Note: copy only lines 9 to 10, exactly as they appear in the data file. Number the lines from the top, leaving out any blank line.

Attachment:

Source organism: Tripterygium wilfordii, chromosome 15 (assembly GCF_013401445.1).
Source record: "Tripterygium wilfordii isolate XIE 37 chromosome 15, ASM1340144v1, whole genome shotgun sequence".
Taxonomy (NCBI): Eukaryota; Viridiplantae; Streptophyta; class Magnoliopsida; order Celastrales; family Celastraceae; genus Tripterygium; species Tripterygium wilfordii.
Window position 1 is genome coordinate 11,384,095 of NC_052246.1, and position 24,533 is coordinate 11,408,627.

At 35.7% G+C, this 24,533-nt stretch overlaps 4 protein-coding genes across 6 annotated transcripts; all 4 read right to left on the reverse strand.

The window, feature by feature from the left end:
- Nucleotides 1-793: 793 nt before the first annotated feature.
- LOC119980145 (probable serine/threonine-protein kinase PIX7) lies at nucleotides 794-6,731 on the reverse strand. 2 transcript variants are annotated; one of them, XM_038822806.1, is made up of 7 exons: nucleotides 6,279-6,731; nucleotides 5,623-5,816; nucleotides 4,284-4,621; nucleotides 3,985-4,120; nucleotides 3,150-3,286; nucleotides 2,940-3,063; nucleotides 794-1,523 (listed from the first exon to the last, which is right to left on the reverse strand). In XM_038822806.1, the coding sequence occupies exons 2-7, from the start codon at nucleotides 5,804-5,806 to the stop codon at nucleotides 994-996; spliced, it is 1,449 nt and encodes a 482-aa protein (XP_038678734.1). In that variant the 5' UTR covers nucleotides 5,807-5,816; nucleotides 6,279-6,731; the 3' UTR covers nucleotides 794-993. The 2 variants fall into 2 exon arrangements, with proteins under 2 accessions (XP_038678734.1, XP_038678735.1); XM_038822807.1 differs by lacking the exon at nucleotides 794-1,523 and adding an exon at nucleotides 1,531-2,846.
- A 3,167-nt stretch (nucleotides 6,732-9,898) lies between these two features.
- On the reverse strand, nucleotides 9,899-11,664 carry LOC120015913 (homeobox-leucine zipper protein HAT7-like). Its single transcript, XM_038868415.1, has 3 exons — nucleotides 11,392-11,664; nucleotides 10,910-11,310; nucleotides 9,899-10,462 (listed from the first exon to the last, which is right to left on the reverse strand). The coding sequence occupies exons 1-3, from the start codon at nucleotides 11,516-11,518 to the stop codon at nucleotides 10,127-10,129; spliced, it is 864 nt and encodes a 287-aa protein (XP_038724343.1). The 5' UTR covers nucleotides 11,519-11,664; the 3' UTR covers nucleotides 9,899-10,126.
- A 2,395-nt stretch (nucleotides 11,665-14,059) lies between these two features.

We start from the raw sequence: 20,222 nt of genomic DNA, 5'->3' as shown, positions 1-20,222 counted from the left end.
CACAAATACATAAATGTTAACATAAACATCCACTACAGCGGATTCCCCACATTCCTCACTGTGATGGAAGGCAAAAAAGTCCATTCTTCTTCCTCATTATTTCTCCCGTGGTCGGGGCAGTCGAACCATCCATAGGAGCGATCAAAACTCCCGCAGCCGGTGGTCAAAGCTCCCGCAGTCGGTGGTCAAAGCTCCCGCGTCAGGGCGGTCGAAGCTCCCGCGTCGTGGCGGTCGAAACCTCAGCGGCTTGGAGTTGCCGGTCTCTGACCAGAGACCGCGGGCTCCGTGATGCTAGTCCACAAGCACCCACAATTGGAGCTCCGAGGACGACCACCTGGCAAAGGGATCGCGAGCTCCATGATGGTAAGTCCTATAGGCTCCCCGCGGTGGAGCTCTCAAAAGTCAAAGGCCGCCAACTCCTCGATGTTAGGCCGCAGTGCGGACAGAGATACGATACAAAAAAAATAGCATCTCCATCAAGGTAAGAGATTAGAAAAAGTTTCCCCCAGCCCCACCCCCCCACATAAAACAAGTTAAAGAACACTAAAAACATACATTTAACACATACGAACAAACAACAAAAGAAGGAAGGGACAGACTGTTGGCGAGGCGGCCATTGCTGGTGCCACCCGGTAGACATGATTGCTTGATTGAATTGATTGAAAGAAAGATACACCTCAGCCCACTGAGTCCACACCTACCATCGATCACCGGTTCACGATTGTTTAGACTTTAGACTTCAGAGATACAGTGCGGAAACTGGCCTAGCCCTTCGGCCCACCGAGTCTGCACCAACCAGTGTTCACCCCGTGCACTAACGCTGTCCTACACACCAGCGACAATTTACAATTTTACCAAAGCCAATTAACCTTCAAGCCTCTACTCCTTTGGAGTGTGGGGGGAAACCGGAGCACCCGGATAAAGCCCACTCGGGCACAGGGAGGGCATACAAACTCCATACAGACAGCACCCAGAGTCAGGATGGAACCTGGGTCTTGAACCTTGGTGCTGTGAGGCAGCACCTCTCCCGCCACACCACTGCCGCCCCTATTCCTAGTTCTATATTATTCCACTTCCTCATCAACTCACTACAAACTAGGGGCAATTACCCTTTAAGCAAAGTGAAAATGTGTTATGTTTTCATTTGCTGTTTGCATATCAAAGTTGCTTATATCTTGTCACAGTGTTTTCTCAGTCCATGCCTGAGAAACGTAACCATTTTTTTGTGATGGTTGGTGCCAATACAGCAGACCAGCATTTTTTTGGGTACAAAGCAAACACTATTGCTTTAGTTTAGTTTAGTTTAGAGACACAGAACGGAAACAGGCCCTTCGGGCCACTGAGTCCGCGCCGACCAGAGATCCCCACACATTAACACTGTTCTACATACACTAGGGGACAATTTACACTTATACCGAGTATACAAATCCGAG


- A 3,167-nt stretch (nucleotides 6,732-9,898) lies between these two features.
- On the reverse strand, nucleotides 9,899-11,664 carry LOC120015913 (homeobox-leucine zipper protein HAT7-like). Its single transcript, XM_038868415.1, has 3 exons — nucleotides 11,392-11,664; nucleotides 10,910-11,310; nucleotides 9,899-10,462 (listed from the first exon to the last, which is right to left on the reverse strand). The coding sequence occupies exons 1-3, from the start codon at nucleotides 11,516-11,518 to the stop codon at nucleotides 10,127-10,129; spliced, it is 864 nt and encodes a 287-aa protein (XP_038724343.1). The 5' UTR covers nucleotides 11,519-11,664; the 3' UTR covers nucleotides 9,899-10,126.